Bayard Rustin: the March on Washington and its ties to Harlem
Herb Boyd | 6/30/2019, 10:25 a.m.
Several dyears ago, Louis Sharp called the Amsterdam News seeking assistance on a historical item. He was trying to verify something he remembered from his past.
In 1963, he was a volunteer working with Bayard Rustin, the key coordinator of that year’s March on Washington. He wanted to install a plaque in the Apollo Theater, where the headquarters of the march was located, but to do so, he needed proof that Rustin operated from this site.
A reporter at the AmNews was able to find two sources to show that Rustin indeed worked out of the Apollo, but he also worked out of Friendship Baptist Church on 130th Street, where the Rev. Thomas Kilgore was the pastor, and where James Kilgore, of no relation, is the current pastor.
“The offices were staffed by more than a hundred volunteers and paid workers,” wrote Jervis Anderson in his biography of the great leader “Troubles I’ve Seen.”
Now that Sharp, who doesn’t recall working at the church, has his proof, it’s a matter of getting the Apollo to accede to his wishes. If that doesn’t work, he should consider placing the plaque at the church. One of the most famous photos of Rustin at work, with a phone in one hand and a cigarette in the other, was taken at the church.
It was from this station that the irrepressible Rustin coordinated one of the largest demonstrations in U.S. history. Orchestrating the transportation alone—the hundreds of buses scheduled to descend upon the nation’s capital—was enough to exasperate the most inexhaustible worker.
But this was nothing for the tireless Rustin, who, as A. Philip Randolph’s right-hand man, was also significantly involved in the threatened March on Washington in 1941, one in which President Franklin D. Roosevelt surrendered to with the promise to end racial discrimination, particularly in plants so important in the manufacture of military weapons and material.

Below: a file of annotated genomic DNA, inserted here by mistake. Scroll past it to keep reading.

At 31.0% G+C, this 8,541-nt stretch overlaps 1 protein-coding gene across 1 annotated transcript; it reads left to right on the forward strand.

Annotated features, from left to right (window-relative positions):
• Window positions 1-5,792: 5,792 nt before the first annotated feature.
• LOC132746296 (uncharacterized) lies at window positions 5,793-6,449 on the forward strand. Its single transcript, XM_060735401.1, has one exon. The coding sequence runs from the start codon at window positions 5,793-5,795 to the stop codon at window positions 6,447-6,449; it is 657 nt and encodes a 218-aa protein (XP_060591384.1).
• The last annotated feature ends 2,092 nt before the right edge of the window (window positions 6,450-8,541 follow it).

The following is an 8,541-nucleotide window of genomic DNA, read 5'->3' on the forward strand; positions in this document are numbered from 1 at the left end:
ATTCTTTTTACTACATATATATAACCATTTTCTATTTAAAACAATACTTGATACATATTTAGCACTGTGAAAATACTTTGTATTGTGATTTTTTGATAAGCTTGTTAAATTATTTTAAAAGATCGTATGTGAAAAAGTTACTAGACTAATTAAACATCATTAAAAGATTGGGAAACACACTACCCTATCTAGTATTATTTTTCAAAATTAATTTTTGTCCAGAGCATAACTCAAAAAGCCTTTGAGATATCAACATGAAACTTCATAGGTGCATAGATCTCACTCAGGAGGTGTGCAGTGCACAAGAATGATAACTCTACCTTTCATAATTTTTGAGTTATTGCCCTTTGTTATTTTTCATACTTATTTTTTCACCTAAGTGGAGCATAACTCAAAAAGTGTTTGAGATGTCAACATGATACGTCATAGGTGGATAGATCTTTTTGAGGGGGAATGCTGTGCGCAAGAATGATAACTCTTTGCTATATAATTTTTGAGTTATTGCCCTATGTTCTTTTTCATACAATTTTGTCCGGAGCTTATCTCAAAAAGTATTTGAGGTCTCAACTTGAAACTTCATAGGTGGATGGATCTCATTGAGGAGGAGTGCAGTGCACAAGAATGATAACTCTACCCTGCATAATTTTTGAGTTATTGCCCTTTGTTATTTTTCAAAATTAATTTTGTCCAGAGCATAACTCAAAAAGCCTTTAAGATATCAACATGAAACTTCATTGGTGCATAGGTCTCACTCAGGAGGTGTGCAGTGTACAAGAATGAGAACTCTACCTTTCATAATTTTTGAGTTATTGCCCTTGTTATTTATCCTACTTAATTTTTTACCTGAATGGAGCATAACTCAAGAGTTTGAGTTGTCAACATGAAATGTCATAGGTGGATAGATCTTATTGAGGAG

Aug. 28, 1963, was clearly a glorious day in the life of Dr. Martin Luther King and Randolph. “As the thousands dispersed—there were a quarter of million in attendance—from the Lincoln Memorial, singing ‘We Shall Overcome,’ Rustin saw Randolph standing alone at a deserted end of the platform. He walked over and put an arm around the old man.” Anderson recounted. “I could see he was tired,” Rustin once recalled, according to Anderson. Rustin continued: “I said to him, ‘Mister Randolph, it seems that your dream has come true.’ And when I looked into his eyes, tears were streaming down his cheeks. It was the one time I can recall that he could not hold back his feelings.’”
Yes, it was a grand moment for Randolph and King, but we should not ignore the vital role Rustin played in bringing this enormous affair together. It was also sad that King had succumbed earlier to pressure from Adam Clayton Powell Jr.’s threat to expose Rustin’s homosexuality if his presence at the march wasn’t minimized.
Rustin may have been shoved out of the spotlight, but that was never a problem for him. Though he was a fantastic speaker and performer, he was just as comfortable and competent behind the scenes, and this is something that Randolph recognized and deeply appreciated.
Thousands gathered again to commemorate the 50th anniversary of that great day in 2013, and as they assemble, let us hope that a moment was taken to pay homage to Bayard Rustin in the same way that Louis Sharp tried to in his own determined way.